Early Monday morning, in the country’s latest display of aggression toward the West, North Korea fired four intermediate range ballistic missiles into the Sea of Japan. Three missiles landed within Japan’s exclusive economic zone, leading Japanese Prime Minister Shinzo Abe to call North Korea’s actions a clear violation of several UN Security Council resolutions.
These overnight developments underscore just how rapidly North Korea’s weapons program is moving. With a launch a missile month ago and more expected over the next 30 days, the country’s weapons program does not appear to have been slowed by U.S. cyberwarfare efforts to sabotage it. President Barack Obama is reported to have warned then President-elect Donald Trump that the North Korean threat was likely the most urgent problem he would encounter.
Jeremi Suri, a professor at The University of Texas at Austin’s Lyndon B. Johnson School of Public Affairs has warned about the North Korean threat before. He says it’s no surprise this is happening now.
“I think the North Korean regime is concerned that the United States and Japan, South Korea and China,are going to try to undermine its legitimacy and continued existence,” Suri says. “The North Korean regime is using military force to try and blackmail its neighbors and the United States.”
Suri says there are three possible underlying causes for North Korea’s recent ballistic missile launch.
The first is that annual military exercises between the United States and South Korea occur around this time of year. It’s not uncommon for North Korea to express its concern by reacting in this way – they also launched a few missiles around this time last year.
The second and third reasons, Suri says, come from uncertainty about what actions President Trump is going to take. North Korea likely fears he’s going to look for some area where he can act and show his strength. Additionally, North Korea is concerned the president will assist its neighbors, which North Korea considers to be adversaries.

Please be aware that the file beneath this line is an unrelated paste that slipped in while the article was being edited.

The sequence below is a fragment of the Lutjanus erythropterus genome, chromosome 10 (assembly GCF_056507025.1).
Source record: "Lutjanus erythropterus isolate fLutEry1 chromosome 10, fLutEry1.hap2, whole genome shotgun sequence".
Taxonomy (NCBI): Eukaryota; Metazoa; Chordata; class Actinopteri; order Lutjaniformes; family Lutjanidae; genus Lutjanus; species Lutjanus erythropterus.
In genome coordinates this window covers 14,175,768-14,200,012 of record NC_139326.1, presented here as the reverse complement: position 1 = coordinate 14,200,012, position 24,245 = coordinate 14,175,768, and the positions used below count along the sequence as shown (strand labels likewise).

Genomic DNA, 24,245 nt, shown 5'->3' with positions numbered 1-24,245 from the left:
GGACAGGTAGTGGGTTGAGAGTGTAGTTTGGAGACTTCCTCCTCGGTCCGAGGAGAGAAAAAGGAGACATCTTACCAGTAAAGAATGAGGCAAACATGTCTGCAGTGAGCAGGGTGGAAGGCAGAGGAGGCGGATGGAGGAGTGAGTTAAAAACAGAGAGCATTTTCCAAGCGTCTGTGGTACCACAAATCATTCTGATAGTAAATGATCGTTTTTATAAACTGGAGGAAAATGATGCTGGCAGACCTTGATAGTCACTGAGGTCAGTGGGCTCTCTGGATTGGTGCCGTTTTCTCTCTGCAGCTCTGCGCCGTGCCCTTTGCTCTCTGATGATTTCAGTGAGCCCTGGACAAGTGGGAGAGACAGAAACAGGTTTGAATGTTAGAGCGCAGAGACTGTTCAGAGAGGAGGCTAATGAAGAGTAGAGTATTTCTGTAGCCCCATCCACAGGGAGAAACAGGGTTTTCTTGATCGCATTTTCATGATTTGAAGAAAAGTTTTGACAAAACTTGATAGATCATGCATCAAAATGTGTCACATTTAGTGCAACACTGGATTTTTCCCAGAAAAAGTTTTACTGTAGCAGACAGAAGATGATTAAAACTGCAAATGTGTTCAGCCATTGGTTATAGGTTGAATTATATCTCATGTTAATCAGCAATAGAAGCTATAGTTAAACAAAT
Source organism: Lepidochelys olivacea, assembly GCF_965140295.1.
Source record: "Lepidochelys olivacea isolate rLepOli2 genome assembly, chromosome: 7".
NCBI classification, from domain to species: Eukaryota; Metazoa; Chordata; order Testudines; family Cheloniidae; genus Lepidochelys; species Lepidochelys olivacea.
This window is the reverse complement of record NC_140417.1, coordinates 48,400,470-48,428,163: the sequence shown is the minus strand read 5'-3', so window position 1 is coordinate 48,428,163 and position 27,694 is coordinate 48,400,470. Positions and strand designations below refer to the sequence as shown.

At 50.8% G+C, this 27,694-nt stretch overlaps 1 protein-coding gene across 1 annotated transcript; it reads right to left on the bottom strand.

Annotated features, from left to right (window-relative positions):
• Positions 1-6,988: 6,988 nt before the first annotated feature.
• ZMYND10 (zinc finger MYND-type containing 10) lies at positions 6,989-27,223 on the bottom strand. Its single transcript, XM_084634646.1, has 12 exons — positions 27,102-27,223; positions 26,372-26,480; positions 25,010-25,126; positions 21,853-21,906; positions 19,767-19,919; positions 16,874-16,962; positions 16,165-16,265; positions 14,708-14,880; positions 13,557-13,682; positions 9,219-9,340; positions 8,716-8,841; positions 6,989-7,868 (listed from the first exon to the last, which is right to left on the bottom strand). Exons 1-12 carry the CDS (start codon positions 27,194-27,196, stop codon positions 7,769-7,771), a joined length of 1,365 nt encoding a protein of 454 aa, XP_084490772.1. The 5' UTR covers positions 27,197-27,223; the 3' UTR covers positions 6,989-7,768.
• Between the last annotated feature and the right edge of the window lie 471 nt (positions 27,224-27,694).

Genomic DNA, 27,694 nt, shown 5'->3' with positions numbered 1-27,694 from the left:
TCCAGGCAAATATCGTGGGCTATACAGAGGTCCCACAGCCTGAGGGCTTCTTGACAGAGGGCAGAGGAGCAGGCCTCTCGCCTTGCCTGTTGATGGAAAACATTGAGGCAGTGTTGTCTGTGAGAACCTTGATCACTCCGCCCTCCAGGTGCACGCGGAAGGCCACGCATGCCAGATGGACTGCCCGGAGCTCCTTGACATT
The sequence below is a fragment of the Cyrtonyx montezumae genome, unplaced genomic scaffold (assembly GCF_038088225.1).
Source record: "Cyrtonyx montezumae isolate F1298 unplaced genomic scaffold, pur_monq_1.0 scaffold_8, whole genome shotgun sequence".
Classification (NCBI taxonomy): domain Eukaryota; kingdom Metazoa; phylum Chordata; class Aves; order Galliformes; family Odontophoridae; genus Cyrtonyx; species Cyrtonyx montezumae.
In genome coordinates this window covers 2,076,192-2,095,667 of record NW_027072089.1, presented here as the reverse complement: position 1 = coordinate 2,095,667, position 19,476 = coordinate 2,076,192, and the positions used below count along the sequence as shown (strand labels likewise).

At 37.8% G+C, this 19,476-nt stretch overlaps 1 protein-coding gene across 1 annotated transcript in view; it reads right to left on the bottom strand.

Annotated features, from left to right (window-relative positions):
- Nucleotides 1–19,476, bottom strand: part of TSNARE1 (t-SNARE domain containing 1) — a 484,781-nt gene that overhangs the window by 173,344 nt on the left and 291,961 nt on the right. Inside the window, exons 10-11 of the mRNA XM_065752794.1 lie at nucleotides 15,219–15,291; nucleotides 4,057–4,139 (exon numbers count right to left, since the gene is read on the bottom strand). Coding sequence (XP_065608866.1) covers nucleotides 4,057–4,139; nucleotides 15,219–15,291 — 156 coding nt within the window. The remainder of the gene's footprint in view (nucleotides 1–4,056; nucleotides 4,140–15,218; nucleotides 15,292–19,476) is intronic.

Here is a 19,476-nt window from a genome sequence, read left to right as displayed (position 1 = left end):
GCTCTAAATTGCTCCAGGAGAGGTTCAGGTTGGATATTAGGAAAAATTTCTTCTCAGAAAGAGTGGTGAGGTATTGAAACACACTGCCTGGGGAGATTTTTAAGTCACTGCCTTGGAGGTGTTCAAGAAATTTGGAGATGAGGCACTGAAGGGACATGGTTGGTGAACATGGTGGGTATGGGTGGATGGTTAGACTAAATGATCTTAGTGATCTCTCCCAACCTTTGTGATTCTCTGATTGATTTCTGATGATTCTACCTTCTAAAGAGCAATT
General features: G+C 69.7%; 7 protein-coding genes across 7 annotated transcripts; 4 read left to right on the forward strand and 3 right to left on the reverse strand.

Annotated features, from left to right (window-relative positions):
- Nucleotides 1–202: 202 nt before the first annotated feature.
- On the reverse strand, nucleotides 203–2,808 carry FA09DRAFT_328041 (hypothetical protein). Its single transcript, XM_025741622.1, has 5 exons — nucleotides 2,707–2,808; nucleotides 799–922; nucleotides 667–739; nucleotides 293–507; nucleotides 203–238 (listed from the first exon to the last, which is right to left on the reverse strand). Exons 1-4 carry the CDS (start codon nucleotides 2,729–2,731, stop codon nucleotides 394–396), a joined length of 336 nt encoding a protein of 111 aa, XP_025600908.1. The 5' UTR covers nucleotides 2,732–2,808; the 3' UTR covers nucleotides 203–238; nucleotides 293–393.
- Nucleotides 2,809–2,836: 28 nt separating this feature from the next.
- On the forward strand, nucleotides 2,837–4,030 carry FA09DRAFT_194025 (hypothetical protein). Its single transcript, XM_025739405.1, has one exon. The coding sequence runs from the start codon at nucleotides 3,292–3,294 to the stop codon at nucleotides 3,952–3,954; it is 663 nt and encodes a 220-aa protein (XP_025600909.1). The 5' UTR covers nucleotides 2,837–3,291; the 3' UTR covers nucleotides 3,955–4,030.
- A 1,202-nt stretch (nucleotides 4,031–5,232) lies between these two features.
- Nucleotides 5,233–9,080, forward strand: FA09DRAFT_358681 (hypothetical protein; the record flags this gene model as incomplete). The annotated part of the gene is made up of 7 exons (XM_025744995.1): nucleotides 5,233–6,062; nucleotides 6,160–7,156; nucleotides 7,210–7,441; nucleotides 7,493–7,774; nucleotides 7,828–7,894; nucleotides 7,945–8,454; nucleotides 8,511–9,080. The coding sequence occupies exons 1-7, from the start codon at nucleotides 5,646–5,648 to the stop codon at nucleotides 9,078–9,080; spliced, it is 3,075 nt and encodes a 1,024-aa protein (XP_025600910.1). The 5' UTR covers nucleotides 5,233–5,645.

Though the intermediate range missiles that were launched yesterday only travelled about one thousand miles, and the country would need to launch 5,000 or more missiles to pose a direct threat to the U.S., Suri says it may not be long before they are able to create missiles that could travel that distance.
“Experts who know more about the technical side of this than I do have said that the North Koreans are getting close within months, maybe a few years, of possibly having a capability to reach the west coast of the United States,” Suri says.
In a 2013 op-ed column in The New York Times, Suri suggested a solution to the looming threat: bomb them.
“As the North Koreans approach that capability, we should destroy any missile before they test it,” Suri says. “We want to slow and, if at all possible, perhaps stop the North Koreans from continuing along this path of developing weapons that are going to be more and more threatening to more and more countries.”
While Suri thinks the U.S. should take these preventative measures to warn North Korea, he says he strongly advises against reintroducing nuclear weapons to South Korea.
“The last thing northeast Asia needs is more nuclear powers,” Suri says. “I would remind everyone: China, South Korea, and Japan have major island disputes and have come close to shooting each other in recent years.”
But, Suri says, the United States does need to maintain its mediating role in northeast Asia by maintaining close relationships with South Korea, Japan and China.
“We need to put more and more pressure on North Korea and we need to be prepared for a common military reaction,” Suri says.
Suri expects North Korea to continue taking aggressive actions outside its borders.
“What I expect to see in coming weeks and months is not only more North Korean nuclear launches, but more activities like what we saw in Malaysia where they assassinated the North Korean leader’s half-brother,” Suri says. “I expect to see more action like that, that we have to be ready to react to.”
Written by Morgan O’Hanlon.